Tips & Tricks for Abdominal Ultrasonography

01 Bedside ultrasound can provide you with valuable data to help you make critical diagnoses and expedite patient care. Always approach each scan with an open and inquisitive mind. You may be surprised by what you find.

02 The purpose of performing a focused, limited bedside scan is to answer a select set of questions concerning the patient’s presentation. It is important to make sure you are asking the right set of questions, and to be careful not to anchor into a diagnosis before you get all of the data back.

03 Always visualize the adjacent structures surrounding your target organ of interest. For example, when you seek out to evaluate the aorta, scan through the surrounding liver parenchyma, too. Changes in the surrounding organs can alter the appearance of your target structure, and abnormalities of adjacent structures may provide you with the reason for your patient’s symptoms.

04 When scanning through a target organ, obtain at least 4 different views of the area of interest. Use the body’s natural acoustic windows, such as the liver and the urinary bladder, to improve your views.

05 The aorta scan is best performed using the low frequency curvilinear transducer. Start with the transducer in a transverse fashion with the indicator marker pointed towards the patient’s right side. Obtain a good view of the IVC, aorta, and vertebral body.

06 Once all three structures have been identified, slide your probe over the aorta and follow it down through its bifurcation just above the umbilicus.

07 Findings suggestive of a AAA:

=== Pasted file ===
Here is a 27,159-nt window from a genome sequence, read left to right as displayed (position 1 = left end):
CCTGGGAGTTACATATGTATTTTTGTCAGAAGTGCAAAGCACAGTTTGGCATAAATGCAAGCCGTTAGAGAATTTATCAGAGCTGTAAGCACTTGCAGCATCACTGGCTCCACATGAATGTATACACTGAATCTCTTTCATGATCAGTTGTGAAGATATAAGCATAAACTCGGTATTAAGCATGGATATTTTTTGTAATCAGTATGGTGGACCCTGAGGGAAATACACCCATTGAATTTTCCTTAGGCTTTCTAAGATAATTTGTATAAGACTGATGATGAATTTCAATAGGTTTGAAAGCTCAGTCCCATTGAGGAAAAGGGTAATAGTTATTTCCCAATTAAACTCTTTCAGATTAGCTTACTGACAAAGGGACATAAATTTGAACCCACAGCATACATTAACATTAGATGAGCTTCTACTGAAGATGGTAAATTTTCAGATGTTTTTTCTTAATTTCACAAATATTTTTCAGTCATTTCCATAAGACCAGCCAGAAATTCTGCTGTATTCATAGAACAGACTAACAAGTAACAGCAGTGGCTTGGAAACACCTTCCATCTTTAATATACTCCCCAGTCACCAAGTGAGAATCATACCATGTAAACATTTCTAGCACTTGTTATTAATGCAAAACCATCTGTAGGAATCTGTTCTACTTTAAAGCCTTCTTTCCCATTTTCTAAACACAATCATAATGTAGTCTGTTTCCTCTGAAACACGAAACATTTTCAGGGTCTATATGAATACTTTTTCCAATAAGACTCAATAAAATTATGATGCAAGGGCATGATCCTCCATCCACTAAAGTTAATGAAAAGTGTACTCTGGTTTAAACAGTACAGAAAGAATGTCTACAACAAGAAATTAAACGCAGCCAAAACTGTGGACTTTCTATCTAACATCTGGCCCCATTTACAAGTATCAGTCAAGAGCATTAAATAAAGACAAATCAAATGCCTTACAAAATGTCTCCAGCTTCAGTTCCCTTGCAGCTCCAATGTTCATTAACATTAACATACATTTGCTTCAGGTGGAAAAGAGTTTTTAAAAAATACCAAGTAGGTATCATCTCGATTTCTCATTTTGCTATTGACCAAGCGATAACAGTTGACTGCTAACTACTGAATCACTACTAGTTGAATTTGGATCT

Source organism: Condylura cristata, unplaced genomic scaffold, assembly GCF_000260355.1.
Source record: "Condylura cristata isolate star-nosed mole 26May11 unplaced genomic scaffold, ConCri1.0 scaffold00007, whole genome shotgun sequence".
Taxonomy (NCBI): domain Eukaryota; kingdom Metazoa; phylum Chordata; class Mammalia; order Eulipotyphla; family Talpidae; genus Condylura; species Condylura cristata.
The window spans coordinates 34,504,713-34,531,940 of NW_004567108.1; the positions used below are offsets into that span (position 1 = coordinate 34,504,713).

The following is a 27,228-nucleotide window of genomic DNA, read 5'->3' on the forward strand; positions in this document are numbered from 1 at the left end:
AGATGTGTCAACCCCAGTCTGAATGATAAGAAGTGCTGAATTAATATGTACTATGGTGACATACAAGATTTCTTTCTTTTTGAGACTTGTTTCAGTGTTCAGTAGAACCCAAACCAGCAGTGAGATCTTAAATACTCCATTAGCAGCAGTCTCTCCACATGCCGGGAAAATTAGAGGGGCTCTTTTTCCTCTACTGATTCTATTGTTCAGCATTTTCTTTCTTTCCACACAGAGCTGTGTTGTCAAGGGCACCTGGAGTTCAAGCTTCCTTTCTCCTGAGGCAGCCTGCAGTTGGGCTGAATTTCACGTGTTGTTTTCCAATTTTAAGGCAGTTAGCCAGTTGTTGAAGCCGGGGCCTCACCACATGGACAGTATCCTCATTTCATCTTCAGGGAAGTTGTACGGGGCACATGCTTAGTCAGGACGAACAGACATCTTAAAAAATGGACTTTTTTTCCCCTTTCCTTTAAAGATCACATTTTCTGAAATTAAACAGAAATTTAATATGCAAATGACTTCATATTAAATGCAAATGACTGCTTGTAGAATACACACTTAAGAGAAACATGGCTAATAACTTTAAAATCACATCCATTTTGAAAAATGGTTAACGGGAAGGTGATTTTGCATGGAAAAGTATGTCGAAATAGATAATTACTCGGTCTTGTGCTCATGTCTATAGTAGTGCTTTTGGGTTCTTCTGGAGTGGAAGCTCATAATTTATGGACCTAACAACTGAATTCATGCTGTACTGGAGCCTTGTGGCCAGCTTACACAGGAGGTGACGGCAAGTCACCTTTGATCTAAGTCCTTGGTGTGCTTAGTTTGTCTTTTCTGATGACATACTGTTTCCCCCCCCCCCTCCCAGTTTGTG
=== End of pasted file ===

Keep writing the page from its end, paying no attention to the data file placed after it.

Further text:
• Increased aortic diameter >3 cm
  • Focal dilatation (1.5 times the adjacent aortic segment)
  • Lack of normal tapering distally
  • Presence of intraluminal thrombus

08 Do not mistake a fluid-filled loop of bowel to be an enlarged aorta. Make sure that the round, hypoechoic structure you think is the aorta doesn’t demonstrate any peristaltic movements on ultrasound.

09 When in doubt, you can always apply color-Doppler. Remember that the aorta will demonstrate pulsatile flow, whereas the IVC will show a low flow rumble of color. Bowel should not show any consistent pattern of color flow.

10 Be comprehensive with your scans. Don’t stop scanning just because you have found the answer you were looking for. Often times, interesting pathology can be discovered in the periphery of a focused scan. You may not always know exactly what you are looking at, but at least you can provide the patient with the data and knowledge to take the next best step towards improving their care.

Brady Pregerson manages a free online EM Ultrasound Image Library and is the editor of the Emergency Medicine Pocketbook series. For more info visit EMresource.ORG.

Teresa S. Wu is the Associate Residency Director, and Director of Ultrasound and Simulation Programs and Fellowships, for the Maricopa EM Program in Phoenix.




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